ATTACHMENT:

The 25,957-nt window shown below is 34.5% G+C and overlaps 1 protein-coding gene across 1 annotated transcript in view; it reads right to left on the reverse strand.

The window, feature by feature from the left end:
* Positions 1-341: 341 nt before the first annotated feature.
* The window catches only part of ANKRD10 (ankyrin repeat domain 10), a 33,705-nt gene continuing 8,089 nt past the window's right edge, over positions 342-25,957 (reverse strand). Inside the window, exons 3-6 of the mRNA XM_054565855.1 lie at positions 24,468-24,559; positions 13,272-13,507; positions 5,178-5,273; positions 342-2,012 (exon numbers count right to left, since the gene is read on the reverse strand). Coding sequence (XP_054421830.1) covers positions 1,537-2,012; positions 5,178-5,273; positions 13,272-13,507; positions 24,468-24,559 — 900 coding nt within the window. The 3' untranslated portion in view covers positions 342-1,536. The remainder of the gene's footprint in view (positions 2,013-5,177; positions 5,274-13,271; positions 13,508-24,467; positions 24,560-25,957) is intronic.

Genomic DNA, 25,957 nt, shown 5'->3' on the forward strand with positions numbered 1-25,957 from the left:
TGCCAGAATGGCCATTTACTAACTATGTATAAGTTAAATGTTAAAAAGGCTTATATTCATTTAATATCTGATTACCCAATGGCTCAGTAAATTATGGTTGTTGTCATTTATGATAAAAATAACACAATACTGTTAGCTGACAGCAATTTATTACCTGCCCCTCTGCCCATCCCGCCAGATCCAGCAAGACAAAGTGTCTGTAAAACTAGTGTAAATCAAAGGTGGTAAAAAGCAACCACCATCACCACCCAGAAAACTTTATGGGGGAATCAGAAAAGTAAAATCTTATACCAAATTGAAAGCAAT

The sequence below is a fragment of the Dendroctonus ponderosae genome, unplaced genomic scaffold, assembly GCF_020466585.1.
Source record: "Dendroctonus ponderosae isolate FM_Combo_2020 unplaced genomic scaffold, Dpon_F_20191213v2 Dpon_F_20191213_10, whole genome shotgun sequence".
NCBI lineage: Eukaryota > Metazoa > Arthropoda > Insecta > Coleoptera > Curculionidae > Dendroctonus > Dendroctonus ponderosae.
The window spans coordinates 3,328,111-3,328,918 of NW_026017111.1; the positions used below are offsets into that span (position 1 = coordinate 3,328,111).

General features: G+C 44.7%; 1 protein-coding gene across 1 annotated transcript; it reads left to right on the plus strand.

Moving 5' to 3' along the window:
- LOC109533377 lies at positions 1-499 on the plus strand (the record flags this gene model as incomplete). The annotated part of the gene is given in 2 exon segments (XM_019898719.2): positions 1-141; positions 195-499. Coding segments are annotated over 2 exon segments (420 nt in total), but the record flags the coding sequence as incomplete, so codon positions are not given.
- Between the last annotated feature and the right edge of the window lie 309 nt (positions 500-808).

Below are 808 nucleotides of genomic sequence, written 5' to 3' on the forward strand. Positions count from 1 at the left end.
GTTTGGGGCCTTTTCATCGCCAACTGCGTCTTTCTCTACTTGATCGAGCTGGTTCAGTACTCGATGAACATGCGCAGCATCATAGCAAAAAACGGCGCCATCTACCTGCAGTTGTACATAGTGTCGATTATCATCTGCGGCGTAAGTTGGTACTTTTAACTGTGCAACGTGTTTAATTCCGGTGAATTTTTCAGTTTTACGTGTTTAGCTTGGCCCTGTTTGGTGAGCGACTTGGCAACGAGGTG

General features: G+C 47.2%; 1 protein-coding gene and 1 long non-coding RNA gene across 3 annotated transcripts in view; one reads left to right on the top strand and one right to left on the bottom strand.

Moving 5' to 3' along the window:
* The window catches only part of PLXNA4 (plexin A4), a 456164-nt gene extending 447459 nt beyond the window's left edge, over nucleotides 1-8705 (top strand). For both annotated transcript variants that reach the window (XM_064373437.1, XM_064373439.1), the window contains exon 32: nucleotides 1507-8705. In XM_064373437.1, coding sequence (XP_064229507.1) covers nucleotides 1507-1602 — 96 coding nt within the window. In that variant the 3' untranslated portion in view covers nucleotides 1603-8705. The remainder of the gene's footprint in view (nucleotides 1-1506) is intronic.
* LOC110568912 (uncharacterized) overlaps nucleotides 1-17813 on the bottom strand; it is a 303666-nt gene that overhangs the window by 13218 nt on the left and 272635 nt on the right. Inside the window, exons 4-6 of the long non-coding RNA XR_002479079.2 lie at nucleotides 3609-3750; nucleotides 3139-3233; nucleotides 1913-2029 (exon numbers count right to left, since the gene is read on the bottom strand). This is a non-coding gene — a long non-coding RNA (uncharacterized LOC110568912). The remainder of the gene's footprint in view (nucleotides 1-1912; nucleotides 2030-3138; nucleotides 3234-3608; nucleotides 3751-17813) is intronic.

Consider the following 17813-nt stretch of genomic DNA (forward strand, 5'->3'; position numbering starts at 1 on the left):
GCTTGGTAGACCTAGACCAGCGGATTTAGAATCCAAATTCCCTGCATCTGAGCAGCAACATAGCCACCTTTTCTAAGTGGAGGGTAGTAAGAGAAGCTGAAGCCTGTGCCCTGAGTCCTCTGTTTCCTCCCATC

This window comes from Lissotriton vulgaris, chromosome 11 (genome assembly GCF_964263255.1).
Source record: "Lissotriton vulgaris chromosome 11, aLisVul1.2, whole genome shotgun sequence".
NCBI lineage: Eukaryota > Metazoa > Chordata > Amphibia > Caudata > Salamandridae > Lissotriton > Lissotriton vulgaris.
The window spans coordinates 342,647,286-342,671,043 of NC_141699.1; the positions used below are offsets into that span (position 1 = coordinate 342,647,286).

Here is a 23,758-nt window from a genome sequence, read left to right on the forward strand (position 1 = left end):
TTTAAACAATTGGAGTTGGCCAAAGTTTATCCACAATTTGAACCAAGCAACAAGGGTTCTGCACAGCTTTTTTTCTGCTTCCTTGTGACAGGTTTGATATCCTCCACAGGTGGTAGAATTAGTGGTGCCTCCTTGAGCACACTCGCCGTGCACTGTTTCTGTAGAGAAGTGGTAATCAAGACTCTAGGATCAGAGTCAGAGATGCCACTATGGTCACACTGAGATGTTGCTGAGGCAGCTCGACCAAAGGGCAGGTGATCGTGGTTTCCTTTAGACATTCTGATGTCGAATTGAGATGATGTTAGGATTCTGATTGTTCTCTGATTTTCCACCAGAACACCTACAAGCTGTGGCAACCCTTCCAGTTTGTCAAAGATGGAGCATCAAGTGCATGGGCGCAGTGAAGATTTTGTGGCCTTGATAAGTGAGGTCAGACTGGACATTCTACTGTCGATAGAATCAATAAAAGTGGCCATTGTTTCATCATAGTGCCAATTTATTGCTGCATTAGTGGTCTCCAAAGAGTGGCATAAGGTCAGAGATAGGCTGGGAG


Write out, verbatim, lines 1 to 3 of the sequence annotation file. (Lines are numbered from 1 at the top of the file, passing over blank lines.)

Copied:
The 25,957-nt window shown below is 34.5% G+C and overlaps 1 protein-coding gene across 1 annotated transcript in view; it reads right to left on the reverse strand.

The window, feature by feature from the left end:
* Positions 1-341: 341 nt before the first annotated feature.